Thursday, June 15, 2017 12:07 am
Calvin Christian back in court on federal charges
Calvin Christian III of Springfield, the plaintiff who helped topple a mayor, is back in court, this time as a defendant facing as many as 15 years behind bars.
Christian is charged in U.S. District Court in Springfield for a dozen alleged felonies in Sangamon and Morgan counties, but federal prosecutors say that Christian also has been crossing state lines to defraud merchants with bogus credit cards. Prosecutors last week attempted to use Christian’s past against him, pointing out that he has skipped scores of hearings in state court in connection with traffic cases that made him one of Springfield’s most notorious traffic scofflaws.
Christian has gained notoriety on several fronts, first for forcing Springfield police to release internal affairs files that had traditionally been kept secret. Christian also sued the city in 2013 for shredding internal affairs files after he had requested copies. The city settled the case, paying Christian and his lawyers more than $100,000.
The shredding case, dubbed Shredgate, helped force the resignations of corporation counsel Mark Cullen and police chief Robert Williams less than one year before the mayoral election, and the illicit shredding of internal affairs files became an issue in the 2014 mayoral election. Incumbent Mike Houston didn’t make it past the primary.
Over the past decade, Christian has been involved in 149 cases, mostly concerning traffic offenses, according to Sangamon County Circuit Court records. He was granted supervision on many of the cases in January 2015, but continued racking up traffic offenses and so was sentenced to 180 days in jail that same month, with all but 15 days held in abeyance, according to court records. He routinely skipped court dates. Sangamon County jail records show that Christian was confined for more than two months last year in connection with a 2015 conviction for driving with a revoked license.
Even while ignoring traffic laws, Christian was bilking merchants with phony credit cards he’d created by obtaining account numbers on the internet, then creating fake cards with information from purloined account numbers embedded on magnet strips, assistant U.S. attorney John Childress said in court last Friday in an attempt to have Christian jailed until trial on charges of using bogus credit cards in Morgan, Macoupin and Sangamon counties in the spring and summer of 2015. But there was considerably more to Christian’s criminal endeavors, Childress told U.S. Magistrate Thomas Schanzle-Haskins.
Christian is also suspected of using bogus credit cards in Missouri, Wisconsin, Oklahoma and Nebraska, Childress told the court. Just one month ago, Childress said, police pulled Christian over in Springfield and found 114 bogus credit cards and computer equipment that contained nearly 960 partial or full credit card account numbers that had been stolen.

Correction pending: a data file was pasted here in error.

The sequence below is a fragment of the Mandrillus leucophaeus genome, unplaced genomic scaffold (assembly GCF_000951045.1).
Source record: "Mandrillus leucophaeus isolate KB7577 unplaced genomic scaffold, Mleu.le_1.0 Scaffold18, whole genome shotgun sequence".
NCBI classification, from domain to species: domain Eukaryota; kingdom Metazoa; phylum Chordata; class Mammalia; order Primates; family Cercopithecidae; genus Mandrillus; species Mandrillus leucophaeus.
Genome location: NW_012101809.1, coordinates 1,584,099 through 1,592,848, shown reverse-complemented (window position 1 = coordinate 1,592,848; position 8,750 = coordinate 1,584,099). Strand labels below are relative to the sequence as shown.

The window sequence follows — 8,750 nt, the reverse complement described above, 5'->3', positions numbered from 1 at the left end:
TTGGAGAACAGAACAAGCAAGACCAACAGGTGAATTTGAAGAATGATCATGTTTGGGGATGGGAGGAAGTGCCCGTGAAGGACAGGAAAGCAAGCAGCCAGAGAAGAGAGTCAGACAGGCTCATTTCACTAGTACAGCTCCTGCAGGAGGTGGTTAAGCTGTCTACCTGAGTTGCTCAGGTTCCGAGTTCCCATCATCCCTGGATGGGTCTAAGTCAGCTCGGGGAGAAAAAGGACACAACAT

It did not appear to be a particularly sophisticated operation, according to Childress, who said that Christian left a trail across the internet, cellphone records and video footage in stores that showed him using fake credit cards. In 2015, during a trip to several stores in St. Louis, Christian used his cellphone to text an accomplice: “Get one small thing. I want to see how it works,” Childress said. Christian has been caught in the act four times, the prosecutor said, and searches of his car have turned up fake credit cards and the equipment needed to manufacture them.
“I feel safe in describing the evidence as overwhelming,” Childress told the magistrate.
Childress urged that Christian be jailed pending trial, pointing out his record in obeying judicial orders to appear in court on traffic offenses.
“It can charitably be described as dismal,” Childress said. “He has failed to appear 33 times.”
Defense attorney Daniel Fultz didn’t disagree with the prosecutor’s assessment of Christian’s record of showing up for court.
“Nobody would describe it as anything but abysmal,” Fultz said. “It’s horrible. … But it doesn’t add up to a flight risk or a danger to the community.”
Fultz pointed out that Christian has never been convicted of a felony, and he has not been accused of a violent offense. While he hasn’t shown up for court, Christian also has never fled Sangamon County to avoid prosecution, Fultz said.
In the end, Schanzle-Haskins allowed Christian to remain free pending trial in August, but he ordered him to live at his parents’ home and stay there unless he needs to work, obtain medical care or attend a court hearing. The magistrate also ordered Christian, who is employed by his father, not to use the internet unless required to do so for work.
The magistrate also said that Christian appears to face a tough fight in court.
“The strength of the evidence and the case as described by Mr. Childress is overwhelming,” Schanzle-Haskins said.
Contact Bruce Rushton at firstname.lastname@example.org.